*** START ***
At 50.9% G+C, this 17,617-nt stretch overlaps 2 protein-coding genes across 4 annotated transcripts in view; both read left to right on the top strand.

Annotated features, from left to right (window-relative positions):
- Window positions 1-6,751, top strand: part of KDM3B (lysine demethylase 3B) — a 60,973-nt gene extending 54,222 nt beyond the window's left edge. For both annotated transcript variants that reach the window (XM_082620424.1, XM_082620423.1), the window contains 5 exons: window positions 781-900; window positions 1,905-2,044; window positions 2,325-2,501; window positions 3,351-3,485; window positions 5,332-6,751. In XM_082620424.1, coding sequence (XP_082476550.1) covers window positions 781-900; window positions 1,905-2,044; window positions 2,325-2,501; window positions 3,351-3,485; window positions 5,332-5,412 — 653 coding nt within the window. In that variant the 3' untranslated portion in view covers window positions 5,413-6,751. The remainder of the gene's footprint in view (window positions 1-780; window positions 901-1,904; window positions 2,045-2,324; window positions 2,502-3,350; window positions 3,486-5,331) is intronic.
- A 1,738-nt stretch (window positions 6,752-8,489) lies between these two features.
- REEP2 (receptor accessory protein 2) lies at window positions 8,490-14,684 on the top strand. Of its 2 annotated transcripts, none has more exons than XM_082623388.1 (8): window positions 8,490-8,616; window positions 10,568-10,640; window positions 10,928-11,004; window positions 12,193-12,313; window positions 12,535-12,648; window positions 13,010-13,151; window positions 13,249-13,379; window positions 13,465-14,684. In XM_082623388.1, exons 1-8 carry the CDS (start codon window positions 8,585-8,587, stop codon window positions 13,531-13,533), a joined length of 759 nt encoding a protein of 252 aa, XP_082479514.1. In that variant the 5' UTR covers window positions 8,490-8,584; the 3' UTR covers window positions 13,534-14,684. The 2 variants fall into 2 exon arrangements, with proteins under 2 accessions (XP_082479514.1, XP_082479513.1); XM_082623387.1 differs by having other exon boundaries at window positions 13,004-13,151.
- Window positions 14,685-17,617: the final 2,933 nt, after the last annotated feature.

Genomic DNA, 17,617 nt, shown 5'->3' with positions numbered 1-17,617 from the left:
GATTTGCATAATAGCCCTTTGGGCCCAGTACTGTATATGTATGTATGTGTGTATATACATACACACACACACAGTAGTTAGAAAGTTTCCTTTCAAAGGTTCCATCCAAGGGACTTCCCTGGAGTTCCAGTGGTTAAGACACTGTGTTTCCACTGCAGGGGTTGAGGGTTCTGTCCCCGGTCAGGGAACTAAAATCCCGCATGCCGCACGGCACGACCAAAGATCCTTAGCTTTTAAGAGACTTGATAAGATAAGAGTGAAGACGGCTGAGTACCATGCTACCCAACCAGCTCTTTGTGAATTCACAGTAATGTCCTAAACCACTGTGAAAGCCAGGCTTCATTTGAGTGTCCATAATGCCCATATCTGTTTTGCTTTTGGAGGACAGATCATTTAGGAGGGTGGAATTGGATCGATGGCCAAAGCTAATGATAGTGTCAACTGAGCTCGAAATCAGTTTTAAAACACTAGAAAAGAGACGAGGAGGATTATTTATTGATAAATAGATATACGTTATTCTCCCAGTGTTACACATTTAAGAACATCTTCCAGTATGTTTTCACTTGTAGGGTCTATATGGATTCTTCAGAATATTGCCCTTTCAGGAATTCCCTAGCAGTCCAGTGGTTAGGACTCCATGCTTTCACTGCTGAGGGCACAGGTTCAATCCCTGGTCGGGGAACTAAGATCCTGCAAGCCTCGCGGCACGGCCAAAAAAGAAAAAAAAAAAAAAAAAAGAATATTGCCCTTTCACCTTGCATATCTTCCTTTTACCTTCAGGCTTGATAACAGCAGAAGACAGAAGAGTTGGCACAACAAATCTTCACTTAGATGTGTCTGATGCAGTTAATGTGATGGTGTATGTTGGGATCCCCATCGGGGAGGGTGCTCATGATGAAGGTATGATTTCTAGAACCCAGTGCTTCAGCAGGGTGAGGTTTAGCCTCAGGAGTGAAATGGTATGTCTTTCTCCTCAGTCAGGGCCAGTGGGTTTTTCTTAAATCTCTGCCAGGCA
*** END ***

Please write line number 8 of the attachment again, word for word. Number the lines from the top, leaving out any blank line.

GATTTGCATAATAGCCCTTTGGGCCCAGTACTGTATATGTATGTATGTGTGTATATACATACACACACACACAGTAGTTAGAAAGTTTCCTTTCAAAGGTTCCATCCAAGGGACTTCCCTGGAGTTCCAGTGGTTAAGACACTGTGTTTCCACTGCAGGGGTTGAGGGTTCTGTCCCCGGTCAGGGAACTAAAATCCCGCATGCCGCACGGCACGACCAAAGATCCTTAGCTTTTAAGAGACTTGATAAGATAAGAGTGAAGACGGCTGAGTACCATGCTACCCAACCAGCTCTTTGTGAATTCACAGTAATGTCCTAAACCACTGTGAAAGCCAGGCTTCATTTGAGTGTCCATAATGCCCATATCTGTTTTGCTTTTGGAGGACAGATCATTTAGGAGGGTGGAATTGGATCGATGGCCAAAGCTAATGATAGTGTCAACTGAGCTCGAAATCAGTTTTAAAACACTAGAAAAGAGACGAGGAGGATTATTTATTGATAAATAGATATACGTTATTCTCCCAGTGTTACACATTTAAGAACATCTTCCAGTATGTTTTCACTTGTAGGGTCTATATGGATTCTTCAGAATATTGCCCTTTCAGGAATTCCCTAGCAGTCCAGTGGTTAGGACTCCATGCTTTCACTGCTGAGGGCACAGGTTCAATCCCTGGTCGGGGAACTAAGATCCTGCAAGCCTCGCGGCACGGCCAAAAAAGAAAAAAAAAAAAAAAAAAGAATATTGCCCTTTCACCTTGCATATCTTCCTTTTACCTTCAGGCTTGATAACAGCAGAAGACAGAAGAGTTGGCACAACAAATCTTCACTTAGATGTGTCTGATGCAGTTAATGTGATGGTGTATGTTGGGATCCCCATCGGGGAGGGTGCTCATGATGAAGGTATGATTTCTAGAACCCAGTGCTTCAGCAGGGTGAGGTTTAGCCTCAGGAGTGAAATGGTATGTCTTTCTCCTCAGTCAGGGCCAGTGGGTTTTTCTTAAATCTCTGCCAGGCA